How to make the best ethical decisions in VR journalism

With the VR headset revolution kicking off, we’ve seen an uptick in ethical concerns about virtual reality’s effects on users.

VR headsets are currently being used for a variety of purposes, and some of these are already controversial, like using them to spy on people or to track movements.

We spoke to three VR experts to find out what’s on your mind when you’re in VR.

First, what is VR?

We asked the experts for their opinions on the technology’s current state and future, and they said it’s hard to say.

“There are many things that we are still trying to determine about VR, and that includes the effects of its use on human subjects,” said Jason Pargament, a professor of communication at New York University.

“VR is not yet fully understood and its impact on humans and the environment is not well understood.”

The first step to determining the potential effects of VR on users is to use an app like Metaio or VR Labs’ Oculus Touch to measure the effect of motion on your eyes.

“In this way, you can measure the degree to which you’re actually looking at a virtual object, which can be crucial for the design of virtual environments,” said Pargaments co-founder Alex Ostrovsky.

“This is a lot of fun and it’s a great way to understand VR, but it is not an accurate measure of the potential for the technology.”

The most recent VR headset to be tested in the lab is the HTC Vive, which Oculus founder Palmer Luckey has said will be the first to be available for purchase within the next two years.

It’s been designed specifically for use in VR, though, so its creators have used a variety, and at times, non-standard, applications to measure motion.

For example, researchers in the United Kingdom have tested how VR affects a person’s heart rate during physical activity, which is an area that’s typically not included in research.

“It’s a very basic question, but there’s a lot more work to be done in terms of measuring this data, and so it’s not something we’re particularly excited about yet,” said David Rousset, a neuroscientist at the University of Surrey.

“We don’t have a lot that we can say right now about VR’s impact on brain function, but we’re going to see more and more VR headsets come out, and this is one area that could potentially benefit from the kind of research we’re doing.”

Pargments own company Metaio is also working on VR-related research, and has built a headset that can measure eye movement in virtual reality.

This device uses a pair of cameras and a projector to track the position of an object in VR in order to provide a more accurate estimate of the distance from which it’s being viewed.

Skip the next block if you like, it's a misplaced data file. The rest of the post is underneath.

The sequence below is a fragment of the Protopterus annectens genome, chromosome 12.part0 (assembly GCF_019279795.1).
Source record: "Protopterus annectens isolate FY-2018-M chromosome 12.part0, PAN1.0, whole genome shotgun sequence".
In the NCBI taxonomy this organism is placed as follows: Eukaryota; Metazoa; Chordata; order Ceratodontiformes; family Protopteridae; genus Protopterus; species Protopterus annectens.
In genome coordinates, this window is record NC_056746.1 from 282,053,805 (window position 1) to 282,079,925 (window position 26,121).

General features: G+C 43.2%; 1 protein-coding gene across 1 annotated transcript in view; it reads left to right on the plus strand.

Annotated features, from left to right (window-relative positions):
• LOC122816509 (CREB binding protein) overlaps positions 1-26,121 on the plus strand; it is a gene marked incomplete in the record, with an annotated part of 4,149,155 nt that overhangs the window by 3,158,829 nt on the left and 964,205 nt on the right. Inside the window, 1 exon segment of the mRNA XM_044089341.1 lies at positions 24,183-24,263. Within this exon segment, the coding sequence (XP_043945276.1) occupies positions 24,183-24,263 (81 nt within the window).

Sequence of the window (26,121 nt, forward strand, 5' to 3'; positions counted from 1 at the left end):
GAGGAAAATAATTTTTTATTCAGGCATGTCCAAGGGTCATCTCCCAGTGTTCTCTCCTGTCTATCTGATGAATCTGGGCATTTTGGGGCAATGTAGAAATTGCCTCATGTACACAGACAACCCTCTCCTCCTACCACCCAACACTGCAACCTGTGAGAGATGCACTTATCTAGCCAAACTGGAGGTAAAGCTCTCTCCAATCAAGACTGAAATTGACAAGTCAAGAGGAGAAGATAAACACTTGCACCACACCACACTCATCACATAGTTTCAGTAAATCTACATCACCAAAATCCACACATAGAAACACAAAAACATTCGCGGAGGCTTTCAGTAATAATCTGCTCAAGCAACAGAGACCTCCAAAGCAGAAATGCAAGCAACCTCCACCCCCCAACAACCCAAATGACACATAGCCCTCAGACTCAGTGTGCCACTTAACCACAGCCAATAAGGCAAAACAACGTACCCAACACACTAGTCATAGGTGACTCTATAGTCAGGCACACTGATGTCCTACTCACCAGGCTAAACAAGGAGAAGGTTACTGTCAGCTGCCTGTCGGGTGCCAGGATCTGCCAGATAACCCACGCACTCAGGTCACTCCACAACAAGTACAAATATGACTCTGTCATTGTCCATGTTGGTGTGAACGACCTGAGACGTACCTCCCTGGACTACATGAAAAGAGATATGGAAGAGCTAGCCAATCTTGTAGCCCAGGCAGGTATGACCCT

“I would say that our results with the VR-Orientation Sensor are pretty similar to what you would see from a regular eye tracker, but with the ability to see where you’re looking,” said Metaio CEO Simon Lee.

“So if you’re using a VR headset and you look around a virtual scene, you might not notice the tracking devices at all.

The tracking technology will pick up where you were looking and it will be able to give you a very accurate estimate, which will be useful for many of the other things we are interested in doing.”

A more recent prototype of the Metaio device has been tested in real-world conditions and found to be fairly accurate.

However, the device has a limited number of settings, and only supports a single eye tracker.

This limitation means that researchers will need to be careful when testing the MetaIO in real space, and will have to use the device with a partner to get the most accurate measurements.

“The Metaio requires a partner with a real camera and a real eye tracker to work in order for us to measure with the right accuracy,” Lee said.

“If you’re a realist and you want to use a real sensor in a real environment, that would be great, but for now, it will have a limited range of settings.”

The Metaio also requires a VR-compatible headset that is compatible with the Oculus Touch controllers, but Parguments team is working on a headset with an optical tracking system that will be compatible with any headset.

The team has also developed a VR app called Vrideo, which allows users to set up a virtual room with a camera and the ability for the headset to track their eye movements.

Pargements team is hoping to launch a VR VR headset that will offer users the same tracking capability as the Oculus Rift.

“Right now we’re testing it with the Rift, which we think will be great for people who want to get into VR but want to have a good experience,” said Lee.

But he warned that while the Metaium headset will be available within the first few months of the Oculus’ launch, there will be “very limited availability” for the